Breakthrough metamaterial could capture more sunlight than existing solar cells

Breakthrough metamaterial could capture more sunlight than existing solar cells
Researchers at MIT have found a way to use metamaterials to absorb a wide range of light with extremely high efficiency – a breakthrough they believe could lead to a new generation of solar cells or optical sensors.

While most thin materials used to fully capture light are limited to a very narrow range of wavelengths and angles of incidence, the new design uses a pattern of wedge-shaped ridges whose widths are precisely tuned to slow and capture light of a wide range of wavelengths and angles of incidence.

According to the researchers, these metamaterials can be extremely thin, saving weight and cost. The actual structure of the material is etched from alternating layers of metal and an insulating material called a dielectric, whose response to polarised light can be varied by changing an electric field applied to the material.

Postdoctoral researcher Kin Hung Fung explained: "What we have done is design a multilayer sawtooth structure that can absorb a wide range of frequencies with an efficiency of more than 95%. Previously, such efficiency could only be achieved with materials tuned to a very narrow band of wavelengths. High efficiency absorption has been achieved before, but this design has an extremely wide window for colours of light."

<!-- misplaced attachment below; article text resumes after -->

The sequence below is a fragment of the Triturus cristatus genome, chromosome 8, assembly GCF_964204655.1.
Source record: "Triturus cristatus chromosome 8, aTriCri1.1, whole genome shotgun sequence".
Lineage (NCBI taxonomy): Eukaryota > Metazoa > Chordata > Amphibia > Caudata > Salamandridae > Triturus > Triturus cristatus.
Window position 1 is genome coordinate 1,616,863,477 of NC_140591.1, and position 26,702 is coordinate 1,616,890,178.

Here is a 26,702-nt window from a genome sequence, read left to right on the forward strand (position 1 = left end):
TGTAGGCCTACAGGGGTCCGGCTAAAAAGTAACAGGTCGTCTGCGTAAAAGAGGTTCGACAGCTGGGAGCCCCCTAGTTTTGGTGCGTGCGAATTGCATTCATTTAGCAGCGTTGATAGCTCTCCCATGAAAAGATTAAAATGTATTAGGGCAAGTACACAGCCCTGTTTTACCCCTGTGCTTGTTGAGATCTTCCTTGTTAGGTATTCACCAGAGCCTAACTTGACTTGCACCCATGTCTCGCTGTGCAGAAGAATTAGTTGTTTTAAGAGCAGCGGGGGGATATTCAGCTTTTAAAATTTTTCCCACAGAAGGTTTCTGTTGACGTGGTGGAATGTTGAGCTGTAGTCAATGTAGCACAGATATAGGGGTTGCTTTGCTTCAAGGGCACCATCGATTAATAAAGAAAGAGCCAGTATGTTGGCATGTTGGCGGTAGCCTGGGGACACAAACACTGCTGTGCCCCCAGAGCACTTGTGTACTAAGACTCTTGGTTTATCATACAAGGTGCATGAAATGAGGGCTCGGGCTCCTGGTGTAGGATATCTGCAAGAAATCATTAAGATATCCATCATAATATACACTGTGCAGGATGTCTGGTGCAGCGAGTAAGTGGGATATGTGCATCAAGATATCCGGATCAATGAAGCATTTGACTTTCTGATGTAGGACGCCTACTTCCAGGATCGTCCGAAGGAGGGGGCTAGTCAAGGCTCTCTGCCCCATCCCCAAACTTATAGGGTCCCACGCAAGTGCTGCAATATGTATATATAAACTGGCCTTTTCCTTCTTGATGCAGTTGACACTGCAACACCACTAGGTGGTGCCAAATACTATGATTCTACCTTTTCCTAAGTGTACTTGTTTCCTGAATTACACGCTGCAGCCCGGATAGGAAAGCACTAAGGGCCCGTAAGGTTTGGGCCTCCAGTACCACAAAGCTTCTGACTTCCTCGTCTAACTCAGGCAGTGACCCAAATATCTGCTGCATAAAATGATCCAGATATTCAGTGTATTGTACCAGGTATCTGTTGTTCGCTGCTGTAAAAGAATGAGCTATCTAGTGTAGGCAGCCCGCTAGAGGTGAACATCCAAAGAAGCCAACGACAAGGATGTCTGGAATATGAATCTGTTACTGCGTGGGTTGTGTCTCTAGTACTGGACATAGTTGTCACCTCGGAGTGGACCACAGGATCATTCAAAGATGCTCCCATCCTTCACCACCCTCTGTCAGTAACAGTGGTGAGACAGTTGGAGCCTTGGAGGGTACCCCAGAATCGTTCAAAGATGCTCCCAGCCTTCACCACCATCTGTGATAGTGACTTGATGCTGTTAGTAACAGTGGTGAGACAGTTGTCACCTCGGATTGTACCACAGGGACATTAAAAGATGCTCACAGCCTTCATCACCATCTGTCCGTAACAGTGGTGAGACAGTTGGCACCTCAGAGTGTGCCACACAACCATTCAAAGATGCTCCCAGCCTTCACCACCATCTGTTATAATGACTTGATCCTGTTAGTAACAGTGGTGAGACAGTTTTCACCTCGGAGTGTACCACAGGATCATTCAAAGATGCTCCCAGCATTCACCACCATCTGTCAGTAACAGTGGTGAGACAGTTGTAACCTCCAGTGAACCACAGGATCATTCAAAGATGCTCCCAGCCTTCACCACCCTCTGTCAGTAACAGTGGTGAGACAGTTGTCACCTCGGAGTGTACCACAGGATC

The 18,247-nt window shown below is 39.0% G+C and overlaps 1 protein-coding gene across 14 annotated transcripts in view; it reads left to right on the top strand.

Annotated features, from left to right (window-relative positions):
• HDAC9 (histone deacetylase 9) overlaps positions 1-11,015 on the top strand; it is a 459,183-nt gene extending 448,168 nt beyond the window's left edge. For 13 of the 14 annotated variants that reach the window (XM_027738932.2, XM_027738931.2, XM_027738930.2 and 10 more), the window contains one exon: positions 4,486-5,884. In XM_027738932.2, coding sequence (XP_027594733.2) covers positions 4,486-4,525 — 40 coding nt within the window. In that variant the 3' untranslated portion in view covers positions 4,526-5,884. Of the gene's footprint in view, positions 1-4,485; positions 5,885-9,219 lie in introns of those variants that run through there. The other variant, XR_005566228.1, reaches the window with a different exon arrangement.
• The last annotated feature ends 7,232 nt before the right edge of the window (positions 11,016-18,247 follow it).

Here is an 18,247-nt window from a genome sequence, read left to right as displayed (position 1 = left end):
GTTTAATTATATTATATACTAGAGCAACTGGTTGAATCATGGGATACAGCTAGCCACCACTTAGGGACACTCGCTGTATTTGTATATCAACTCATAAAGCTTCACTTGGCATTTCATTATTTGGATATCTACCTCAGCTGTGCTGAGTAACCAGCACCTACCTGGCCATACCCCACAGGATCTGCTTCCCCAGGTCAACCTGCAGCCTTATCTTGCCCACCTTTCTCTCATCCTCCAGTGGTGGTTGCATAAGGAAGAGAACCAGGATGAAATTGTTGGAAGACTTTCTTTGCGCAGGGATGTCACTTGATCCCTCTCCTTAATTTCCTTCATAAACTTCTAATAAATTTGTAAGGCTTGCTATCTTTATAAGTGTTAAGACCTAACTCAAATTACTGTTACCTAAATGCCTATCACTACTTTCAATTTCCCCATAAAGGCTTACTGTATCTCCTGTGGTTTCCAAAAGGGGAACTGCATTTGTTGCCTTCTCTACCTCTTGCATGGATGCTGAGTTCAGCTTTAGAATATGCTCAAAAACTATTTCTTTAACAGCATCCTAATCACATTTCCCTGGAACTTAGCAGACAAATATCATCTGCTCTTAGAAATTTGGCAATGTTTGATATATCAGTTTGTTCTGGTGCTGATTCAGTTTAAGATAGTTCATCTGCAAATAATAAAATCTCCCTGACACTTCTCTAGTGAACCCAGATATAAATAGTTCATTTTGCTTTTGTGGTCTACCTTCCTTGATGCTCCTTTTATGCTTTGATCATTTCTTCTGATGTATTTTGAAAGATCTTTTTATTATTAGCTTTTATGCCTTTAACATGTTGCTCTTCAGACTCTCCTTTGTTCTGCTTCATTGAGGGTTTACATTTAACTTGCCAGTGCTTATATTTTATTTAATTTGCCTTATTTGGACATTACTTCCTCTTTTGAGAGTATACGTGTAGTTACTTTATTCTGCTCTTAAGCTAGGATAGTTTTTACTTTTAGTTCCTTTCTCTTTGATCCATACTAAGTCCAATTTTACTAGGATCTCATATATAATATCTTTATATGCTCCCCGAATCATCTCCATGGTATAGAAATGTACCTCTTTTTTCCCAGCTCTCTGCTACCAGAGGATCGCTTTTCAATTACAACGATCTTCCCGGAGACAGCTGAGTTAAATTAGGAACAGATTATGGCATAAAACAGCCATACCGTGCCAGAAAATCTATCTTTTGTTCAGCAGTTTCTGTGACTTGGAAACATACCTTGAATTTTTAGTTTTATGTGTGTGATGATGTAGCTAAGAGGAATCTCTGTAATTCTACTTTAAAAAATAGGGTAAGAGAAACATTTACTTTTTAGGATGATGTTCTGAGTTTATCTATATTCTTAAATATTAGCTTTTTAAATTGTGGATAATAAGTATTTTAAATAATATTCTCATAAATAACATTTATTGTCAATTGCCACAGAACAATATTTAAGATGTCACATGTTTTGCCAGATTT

By using the tuned metamaterial, Hung and his team were able to slow light to less than one hundredth of its normal speed in a vacuum, making it much easier to trap inside the material.
In addition to potential uses in new kinds of solar cells or infrared detectors, he believes the principle could be used for infrared light emitting applications, such as devices for generating electricity from heat.

"The technology can also be scaled so it could be used to capture or emit electromagnetic radiation at other wavelengths, such as microwave and terahertz frequencies," Hung concluded. "It could even be used to produce visible light with extremely low energy loss, creating a new kind of high efficiency light bulb."

Author
Laura Hopperton

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